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Uh-Oh! Most visited porn site spreading nasty malware

Uh-Oh! Most visited porn site spreading nasty malware
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Cybercriminals are always targeting popular websites to find new victims. This makes sense when you think about it. The more users a site has, the more potential victims there are.

That brings me to the latest site that is infecting visitors' gadgets with malware. Let me apologize in advance, the affected site can be considered unseemly by many, as it's a popular porn site.

Watch out for this nasty 'malvertising' campaign

We're talking about one of the most visited porn sites in the U.S., it's called PornHub. Millions of visitors to the site over the past year could have had their device infected with malware.

It's actually a 'malvertising' campaign that was discovered recently by researchers at Proofpoint. Malvertising is when hackers put malicious code into a digital ad and submit it to an ad network or place it as a link on a site. It then appears on websites and can infect your system with malware if you click on it.

What's happening is, cybercriminals are infecting gadgets of those visiting PornHub with the Kovter Trojan. Once it downloads, Kovter hijacks your device and racks up thousands of phony clicks on online ads behind the scenes.

These clicks generate revenue for the hackers. That doesn't make it especially dangerous to you, but if it can sneak onto your system, it's a good bet something more dangerous can get in as well like ransomware. It can also cause your system to run super slow.

The threat also impacts the device's memory. Meaning, even if the originally infected file is deleted, your system can be reinfected. It does this by using your gadget's registry as a mechanism to ensure the malware is loaded each time the infected gadget is re-started.

PornHub users are being tricked into clicking a malicious link found on the site. Users on the site are being taken to fraudulent pages that look like an update to whatever browser they are using, for example, Chrome and Firefox. It could also come in the form of an update to Adobe's Flash player.

Warning! Do NOT click on any of these updates.

Instead of getting the update, your system will be infected with the Kovter virus. Here's an example of what a fraudulent, malicious update looks like:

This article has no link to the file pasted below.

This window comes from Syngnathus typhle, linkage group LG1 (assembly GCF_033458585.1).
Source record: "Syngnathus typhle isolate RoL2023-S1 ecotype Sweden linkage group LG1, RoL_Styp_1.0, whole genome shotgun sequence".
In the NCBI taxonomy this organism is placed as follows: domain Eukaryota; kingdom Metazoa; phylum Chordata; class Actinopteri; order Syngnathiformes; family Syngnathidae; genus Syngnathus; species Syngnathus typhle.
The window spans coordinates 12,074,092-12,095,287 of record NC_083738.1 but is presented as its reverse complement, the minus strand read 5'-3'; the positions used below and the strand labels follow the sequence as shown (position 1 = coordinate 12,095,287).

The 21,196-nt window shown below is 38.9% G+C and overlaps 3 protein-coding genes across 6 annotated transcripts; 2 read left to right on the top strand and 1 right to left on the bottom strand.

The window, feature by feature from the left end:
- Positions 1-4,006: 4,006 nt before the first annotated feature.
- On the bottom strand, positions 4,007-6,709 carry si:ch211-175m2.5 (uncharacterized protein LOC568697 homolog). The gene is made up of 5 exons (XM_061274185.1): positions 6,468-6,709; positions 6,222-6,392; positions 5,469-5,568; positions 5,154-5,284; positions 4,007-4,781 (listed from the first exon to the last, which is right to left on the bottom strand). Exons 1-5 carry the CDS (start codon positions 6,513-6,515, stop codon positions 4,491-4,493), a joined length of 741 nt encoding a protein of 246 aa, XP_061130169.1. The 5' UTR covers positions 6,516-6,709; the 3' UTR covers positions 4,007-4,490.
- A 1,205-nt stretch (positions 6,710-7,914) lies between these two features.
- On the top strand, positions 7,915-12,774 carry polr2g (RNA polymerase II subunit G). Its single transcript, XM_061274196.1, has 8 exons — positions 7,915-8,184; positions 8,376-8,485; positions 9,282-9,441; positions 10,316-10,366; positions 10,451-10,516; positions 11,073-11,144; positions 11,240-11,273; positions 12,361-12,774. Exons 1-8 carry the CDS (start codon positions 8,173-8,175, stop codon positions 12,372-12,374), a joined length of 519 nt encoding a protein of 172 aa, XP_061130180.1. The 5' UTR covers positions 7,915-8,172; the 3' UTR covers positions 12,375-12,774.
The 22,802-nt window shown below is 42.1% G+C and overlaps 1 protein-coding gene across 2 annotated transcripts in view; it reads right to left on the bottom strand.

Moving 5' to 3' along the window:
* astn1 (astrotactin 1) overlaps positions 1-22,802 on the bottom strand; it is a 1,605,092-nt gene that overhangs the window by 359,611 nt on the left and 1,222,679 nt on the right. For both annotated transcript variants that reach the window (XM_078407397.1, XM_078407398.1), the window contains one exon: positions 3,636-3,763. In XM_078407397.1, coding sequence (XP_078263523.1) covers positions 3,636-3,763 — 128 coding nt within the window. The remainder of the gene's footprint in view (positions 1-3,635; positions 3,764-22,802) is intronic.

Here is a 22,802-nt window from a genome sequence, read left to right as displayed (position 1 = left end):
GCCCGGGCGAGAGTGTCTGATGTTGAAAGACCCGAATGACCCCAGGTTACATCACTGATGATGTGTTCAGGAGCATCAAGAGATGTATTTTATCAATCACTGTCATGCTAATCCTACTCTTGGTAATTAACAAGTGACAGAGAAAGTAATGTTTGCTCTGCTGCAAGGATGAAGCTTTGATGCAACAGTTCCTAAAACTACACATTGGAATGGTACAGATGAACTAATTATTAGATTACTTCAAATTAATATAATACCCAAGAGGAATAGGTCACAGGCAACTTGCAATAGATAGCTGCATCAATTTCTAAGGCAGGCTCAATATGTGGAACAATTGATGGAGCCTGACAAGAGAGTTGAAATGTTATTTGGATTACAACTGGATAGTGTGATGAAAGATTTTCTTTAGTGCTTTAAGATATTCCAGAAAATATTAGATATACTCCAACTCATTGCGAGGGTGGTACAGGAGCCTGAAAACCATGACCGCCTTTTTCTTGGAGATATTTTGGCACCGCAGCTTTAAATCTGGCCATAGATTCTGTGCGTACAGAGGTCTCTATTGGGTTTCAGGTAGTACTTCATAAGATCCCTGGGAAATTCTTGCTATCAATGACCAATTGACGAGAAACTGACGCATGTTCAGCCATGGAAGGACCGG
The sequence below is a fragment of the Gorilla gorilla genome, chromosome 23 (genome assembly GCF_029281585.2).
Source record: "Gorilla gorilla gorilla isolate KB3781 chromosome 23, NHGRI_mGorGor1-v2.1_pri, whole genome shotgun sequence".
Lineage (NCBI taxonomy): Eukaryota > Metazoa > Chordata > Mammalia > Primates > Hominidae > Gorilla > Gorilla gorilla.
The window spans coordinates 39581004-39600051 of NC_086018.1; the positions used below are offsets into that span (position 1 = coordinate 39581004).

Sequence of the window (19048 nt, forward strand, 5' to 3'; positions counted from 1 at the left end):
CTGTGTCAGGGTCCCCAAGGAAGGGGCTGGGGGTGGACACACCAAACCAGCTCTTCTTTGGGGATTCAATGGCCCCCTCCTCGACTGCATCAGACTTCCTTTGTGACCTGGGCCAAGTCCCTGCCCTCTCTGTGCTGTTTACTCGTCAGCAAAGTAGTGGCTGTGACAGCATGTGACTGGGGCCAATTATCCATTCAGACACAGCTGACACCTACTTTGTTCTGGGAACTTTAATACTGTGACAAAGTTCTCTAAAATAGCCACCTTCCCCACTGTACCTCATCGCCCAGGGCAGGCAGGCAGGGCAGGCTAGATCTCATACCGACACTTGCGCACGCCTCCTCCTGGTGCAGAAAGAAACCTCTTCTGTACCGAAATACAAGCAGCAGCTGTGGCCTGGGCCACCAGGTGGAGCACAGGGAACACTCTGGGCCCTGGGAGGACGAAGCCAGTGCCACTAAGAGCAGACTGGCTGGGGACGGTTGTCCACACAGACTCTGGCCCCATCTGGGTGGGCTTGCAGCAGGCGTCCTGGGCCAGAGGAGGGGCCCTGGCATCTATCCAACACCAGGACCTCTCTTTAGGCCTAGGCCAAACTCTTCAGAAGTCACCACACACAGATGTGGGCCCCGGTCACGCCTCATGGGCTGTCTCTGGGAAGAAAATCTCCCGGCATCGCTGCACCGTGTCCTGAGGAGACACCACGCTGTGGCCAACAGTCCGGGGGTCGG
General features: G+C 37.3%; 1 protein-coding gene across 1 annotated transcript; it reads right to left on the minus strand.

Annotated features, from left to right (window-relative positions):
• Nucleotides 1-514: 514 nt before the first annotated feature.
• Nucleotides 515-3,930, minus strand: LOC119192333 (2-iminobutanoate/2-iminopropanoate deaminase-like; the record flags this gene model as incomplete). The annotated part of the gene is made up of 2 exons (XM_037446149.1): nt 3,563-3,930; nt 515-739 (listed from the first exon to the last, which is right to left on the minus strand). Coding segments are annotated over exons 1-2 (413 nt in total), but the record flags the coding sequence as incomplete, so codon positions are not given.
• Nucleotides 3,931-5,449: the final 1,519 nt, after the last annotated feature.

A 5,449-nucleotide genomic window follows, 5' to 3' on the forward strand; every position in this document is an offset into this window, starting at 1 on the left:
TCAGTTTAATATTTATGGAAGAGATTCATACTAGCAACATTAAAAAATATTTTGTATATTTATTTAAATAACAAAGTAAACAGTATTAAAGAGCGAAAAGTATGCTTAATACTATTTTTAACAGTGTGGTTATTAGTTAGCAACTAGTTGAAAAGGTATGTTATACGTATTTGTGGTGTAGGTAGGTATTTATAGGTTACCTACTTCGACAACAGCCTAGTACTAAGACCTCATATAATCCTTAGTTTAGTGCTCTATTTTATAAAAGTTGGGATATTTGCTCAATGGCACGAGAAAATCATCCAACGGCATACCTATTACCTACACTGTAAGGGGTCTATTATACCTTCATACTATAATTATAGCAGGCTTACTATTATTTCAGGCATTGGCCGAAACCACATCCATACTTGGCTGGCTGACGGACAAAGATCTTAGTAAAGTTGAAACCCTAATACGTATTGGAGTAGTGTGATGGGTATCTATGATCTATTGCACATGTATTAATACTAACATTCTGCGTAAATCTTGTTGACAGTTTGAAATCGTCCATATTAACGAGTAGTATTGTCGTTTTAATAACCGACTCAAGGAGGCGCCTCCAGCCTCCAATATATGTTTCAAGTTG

Note: If you are reading this article using the Komando.com app, click here to see the example image.

Proofpoint researchers said, "This campaign uses clever social engineering to trick users into installing fake updates that appear as soon as they visited a page containing a malicious ad. Once users clicked on what they thought was an update file, they may not have even noticed a change in their systems as malware opened an invisible web browser process, clicked on ads, and generated potential revenue for cybercriminals."

Malware spreading like this isn't limited to PornHub users. Cybercriminals can target users of any site at any time. Here are some suggestions to stay safe while surfing the internet.

Have strong security software

Make sure you're using strong antivirus software on all of your gadgets. And keep them up-to-date for the best protection. This is the best way to keep your device from being infected with malware.

Set up two-factor authentication 

Two-factor authentication, also known as two-step verification, means that to log in to your account, you need two ways to prove you are who you say you are. It's like the DMV or bank asking for two forms of ID. This adds an extra layer of security and should be used whenever a site makes it available. Click here to learn how to set up two-factor authentication.

Use unique passwords

Many people use the same password for multiple websites. This is a terrible mistake. If your credentials are stolen on one site and you use the same username and/or password on others, it's easy for the cybercriminal to get into each account. Click here to find out how to create hack-proof passwords.

Be cautious with links

Do not follow web links in unsolicited emails, text messages, or websites claiming that your browser needs to be updated. It could be a phishing attack.

Cybercriminals always take advantage of popular websites and trending news stories to try and find new victims. That's why you need to be able to recognize a phishing scam. One thing to watch for with phishing attacks are typos, criminals are typically careless with spelling and grammar. If you receive an email or notification from a reputable company, it should not contain typos.

Click here to take our phishing IQ test to see if you can spot a fake email.

A virus or malware can infect your device from many sites these days, read this article to know if your gadget is infected.

It used to be confined to desktops and laptops but now, more than ever, mobile gadgets such as our smartphones and tablets are being targeted with viruses, malware, spyware, ransomware, adware - just about any type of "ware" cybercrooks can think of. Android gadgets, in particular, are more vulnerable to these kinds of attacks.

Click here and I'll tell you what to look for and steps to remove the infection.

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Source: Daily Mail
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